By Annie Reuter

Caitlyn Smith has been writing for as long as she can remember. As a kid, she’d sit in her bedroom for hours coming up with stories and songs.

“I started writing when I was 8 years old,” she tells over coffee during a recent visit to New York. “And instead of doing the normal kid thing of sports, I would come home from school and go into my closet and push the dresser all the way to the side and sit in my closet and write. I would write poetry. I would write songs. I would just make stuff up for hours.”

All that practice came to fruition last year when the country singer-songwriter heard a song she had written on the radio for the first time. It was a song she’d written with her husband, Rollie Gaalswyk, over a bottle of red wine called “Wasting All These Tears,” which was recorded by Cassadee Pope.

“He [Gaalswyk] was in the garage and had the radio on, and the song came on and he runs in the house and he’s like, ‘Get out here!’ And so I run out into the garage and we turn it up all the way and dance around our garage. It was just a super magical moment. Really, really fun,” she recalls with a big smile.

To some, it might sound strange to write a breakup song like “Wasting All These Tears” with your husband, but for Smith it’s just another day at work.

“We’re both writers and we both have crazy ideas and crazy lines coming,” she admits. “I don’t always write from, ‘I have lived every word of this song.’ Sometimes when you write you put on an actor hat and you can play a different character, which makes writing breakup songs with your husband a little easier.”

She says that the two of them “keep doing it because we like writing with each other. Sometimes it ends in a fight,” she laughs, “and sometimes it’s awesome.”

“Wasting All These Tears” became a platinum-selling single for Pope. But it’s not the only song that has helped raise Smith’s profile as a writer. Her catalog also includes songs that have been cut by such high-profile artists as Kenny Rogers and Dolly Parton (the GRAMMY-nominated “You Can’t Make Old Friends”), Lady Antebellum (“747”), Rascal Flatts (“Let It Hurt”) and even Garth Brooks (“Tacoma”).

Smith wrote “Tacoma” with Bob DiPiero. “I was trying to come up with something on the way to [the writing session], and I had never written with Bob before,” Smith tells of how the song came to be. “I put in the address of his office, and my Google maps took me to Tacoma, Washington. I saw the word Tacoma and I thought, ‘Man, that’s such a great song title. I just love that word.’”

That single word, she continues, “immediately sparked this melody, which was the first verse, and I just started singing it into my phone. It just fell out of the air. When I got to the write I said, ‘Bob, what do you think about this?’ And we started singing and wrote the song so quickly. It was the first time we had ever written [together], and it is one of my favorite songs that I’ve ever been a part of.”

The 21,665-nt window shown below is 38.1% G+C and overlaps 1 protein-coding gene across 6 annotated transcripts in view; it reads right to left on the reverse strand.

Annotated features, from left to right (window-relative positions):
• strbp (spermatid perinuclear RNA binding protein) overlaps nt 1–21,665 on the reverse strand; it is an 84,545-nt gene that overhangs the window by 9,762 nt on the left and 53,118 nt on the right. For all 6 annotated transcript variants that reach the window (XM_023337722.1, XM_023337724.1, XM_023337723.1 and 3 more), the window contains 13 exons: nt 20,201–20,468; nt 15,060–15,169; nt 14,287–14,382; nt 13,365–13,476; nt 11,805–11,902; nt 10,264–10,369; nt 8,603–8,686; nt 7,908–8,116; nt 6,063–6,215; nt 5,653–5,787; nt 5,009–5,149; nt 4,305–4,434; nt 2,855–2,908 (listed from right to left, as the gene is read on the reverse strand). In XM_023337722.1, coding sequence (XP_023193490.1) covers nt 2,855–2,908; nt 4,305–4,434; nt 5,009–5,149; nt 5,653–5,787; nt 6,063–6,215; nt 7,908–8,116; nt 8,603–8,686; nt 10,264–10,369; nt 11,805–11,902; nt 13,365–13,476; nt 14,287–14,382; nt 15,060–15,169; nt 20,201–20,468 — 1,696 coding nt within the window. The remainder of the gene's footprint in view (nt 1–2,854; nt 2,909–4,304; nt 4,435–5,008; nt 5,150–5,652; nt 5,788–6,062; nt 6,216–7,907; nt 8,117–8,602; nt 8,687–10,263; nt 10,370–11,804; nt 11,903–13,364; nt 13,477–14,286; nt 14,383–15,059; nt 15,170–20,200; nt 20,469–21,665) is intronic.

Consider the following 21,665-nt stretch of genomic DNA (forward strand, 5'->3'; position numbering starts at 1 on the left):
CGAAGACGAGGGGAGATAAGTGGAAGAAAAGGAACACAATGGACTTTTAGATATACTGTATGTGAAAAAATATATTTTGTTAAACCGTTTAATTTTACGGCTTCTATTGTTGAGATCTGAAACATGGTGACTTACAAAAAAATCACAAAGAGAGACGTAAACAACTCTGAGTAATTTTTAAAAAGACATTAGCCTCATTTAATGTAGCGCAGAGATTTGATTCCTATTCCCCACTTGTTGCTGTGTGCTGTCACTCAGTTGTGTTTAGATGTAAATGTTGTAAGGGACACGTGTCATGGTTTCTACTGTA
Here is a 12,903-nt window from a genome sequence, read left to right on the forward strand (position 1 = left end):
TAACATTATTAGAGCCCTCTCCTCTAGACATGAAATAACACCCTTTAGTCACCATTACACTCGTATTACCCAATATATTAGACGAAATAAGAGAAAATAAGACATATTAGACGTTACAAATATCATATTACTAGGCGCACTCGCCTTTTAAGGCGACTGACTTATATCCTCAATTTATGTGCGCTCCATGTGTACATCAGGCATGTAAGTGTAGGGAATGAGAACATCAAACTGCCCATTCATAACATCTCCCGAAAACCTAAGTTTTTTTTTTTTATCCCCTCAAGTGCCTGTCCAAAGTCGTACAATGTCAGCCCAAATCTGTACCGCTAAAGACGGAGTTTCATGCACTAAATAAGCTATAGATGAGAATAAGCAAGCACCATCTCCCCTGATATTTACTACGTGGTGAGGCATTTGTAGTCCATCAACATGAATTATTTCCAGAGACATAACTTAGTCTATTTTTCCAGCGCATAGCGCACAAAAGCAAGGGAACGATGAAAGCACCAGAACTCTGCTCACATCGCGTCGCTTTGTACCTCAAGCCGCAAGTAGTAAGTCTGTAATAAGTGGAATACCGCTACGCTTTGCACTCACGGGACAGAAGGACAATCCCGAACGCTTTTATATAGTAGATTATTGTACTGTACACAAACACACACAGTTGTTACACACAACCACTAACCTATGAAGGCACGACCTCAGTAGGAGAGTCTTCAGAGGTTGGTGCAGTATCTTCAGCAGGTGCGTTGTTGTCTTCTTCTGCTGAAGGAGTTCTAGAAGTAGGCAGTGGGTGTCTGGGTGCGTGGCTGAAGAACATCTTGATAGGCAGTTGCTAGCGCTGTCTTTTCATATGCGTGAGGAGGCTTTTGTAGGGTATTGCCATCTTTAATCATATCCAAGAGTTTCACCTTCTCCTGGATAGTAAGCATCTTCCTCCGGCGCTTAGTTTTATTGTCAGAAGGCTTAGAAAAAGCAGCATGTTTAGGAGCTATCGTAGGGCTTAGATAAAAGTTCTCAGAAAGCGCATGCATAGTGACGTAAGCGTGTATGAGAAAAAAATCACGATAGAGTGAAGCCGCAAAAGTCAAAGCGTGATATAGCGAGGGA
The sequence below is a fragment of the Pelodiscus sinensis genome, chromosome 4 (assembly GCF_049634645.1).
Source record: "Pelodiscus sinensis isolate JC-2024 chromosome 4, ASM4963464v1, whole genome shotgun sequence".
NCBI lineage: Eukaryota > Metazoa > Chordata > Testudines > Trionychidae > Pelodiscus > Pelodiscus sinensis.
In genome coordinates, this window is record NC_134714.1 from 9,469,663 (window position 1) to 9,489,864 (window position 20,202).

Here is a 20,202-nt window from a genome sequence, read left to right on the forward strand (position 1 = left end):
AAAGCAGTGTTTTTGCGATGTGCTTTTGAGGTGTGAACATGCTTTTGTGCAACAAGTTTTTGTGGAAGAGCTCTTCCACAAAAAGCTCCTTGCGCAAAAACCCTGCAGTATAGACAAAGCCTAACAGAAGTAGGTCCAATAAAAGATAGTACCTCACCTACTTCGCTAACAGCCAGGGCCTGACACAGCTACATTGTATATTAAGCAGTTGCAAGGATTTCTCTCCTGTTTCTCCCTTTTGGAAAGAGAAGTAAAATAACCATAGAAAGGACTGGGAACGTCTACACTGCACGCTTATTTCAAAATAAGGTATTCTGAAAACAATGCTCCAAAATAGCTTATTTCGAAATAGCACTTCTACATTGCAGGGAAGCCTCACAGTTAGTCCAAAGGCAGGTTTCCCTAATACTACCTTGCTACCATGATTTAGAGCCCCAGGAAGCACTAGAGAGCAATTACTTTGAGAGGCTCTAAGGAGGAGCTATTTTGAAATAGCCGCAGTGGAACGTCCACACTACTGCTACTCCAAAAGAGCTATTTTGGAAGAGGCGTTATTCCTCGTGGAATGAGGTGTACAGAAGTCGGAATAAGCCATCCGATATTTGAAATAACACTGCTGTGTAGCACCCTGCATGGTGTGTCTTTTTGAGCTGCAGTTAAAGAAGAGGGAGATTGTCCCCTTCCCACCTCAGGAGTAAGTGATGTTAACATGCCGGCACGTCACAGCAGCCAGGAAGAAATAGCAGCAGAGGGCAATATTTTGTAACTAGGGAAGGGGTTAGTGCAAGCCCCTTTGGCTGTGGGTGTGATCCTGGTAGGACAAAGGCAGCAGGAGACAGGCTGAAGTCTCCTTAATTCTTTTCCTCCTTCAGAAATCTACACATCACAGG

In addition to songwriting, Smith has been a performer as well for years. She’s recorded and released several albums on her own—her first at 15 years old—and just this past fall released a seven-song EP titled Everything To You. While “Tacoma” isn’t on the track list, the EP does include Smith’s own version of “Wasting All These Tears,” along with six more tracks that showcase her powerful storytelling.

Between getting songs cut by A-list stars and gaining new momentum as an performer thanks to the EP, Smith’s career may look rather sunny right now. But as she tells it, the journey to where she is today has been a long one. As a result, she has learned to celebrate the small triumphs.

“I’ve been writing in Nashville for probably 12 years. I tell people it’s 90% disappointing,” she reflects. “A lot of times you’ll write a song and be like, ‘Yay! This a masterpiece.’ And maybe you’ll show it to somebody, and maybe it’ll get put on hold, and then it won’t get cut. Or, maybe it will get cut, but it won’t make the record. Or, maybe it will make the record but it won’t be a single. There’s a lot of disappointment.”

But, she adds, “what I learned to keep me going is just celebrating every small success. I remember that first couple years that I moved to town. Anytime something awesome would happen I would go and buy a bottle of champagne and we would celebrate, because it’s really an exciting journey. Celebrate the little things.”

One of the songs on Everything To You, “Dream Away,” perhaps best describes the singer’s never-faltering optimistic attitude. Fittingly, she wrote the song during a dream gig—while she was on tour with Willie Nelson.

“We did a five week tour with him, and it was like summer camp,” she recalls enthusiastically. “A couple songwriter friends came along to do some songwriting, and on the bus we started jamming on this little melody, and it just brought me back in my mind to being a kid and growing up. My grandparents had this apple orchard. I just remember running around the apple tree and swinging on the tire swing. I was always such a big dreamer as a kid. The song brought me back to that place, and we decided to write a song for my little girl self.”


Today, Smith’s childhood dreams have been realized, as she can turn on the radio to hear a song she wrote or simply sit down and create a new one herself.

“There is always a song in something, somewhere,” she says with yet another infectious smile. “You just have to open your eyes a little bit.”

Caitlyn Smith’s Everything To You is available on iTunes.


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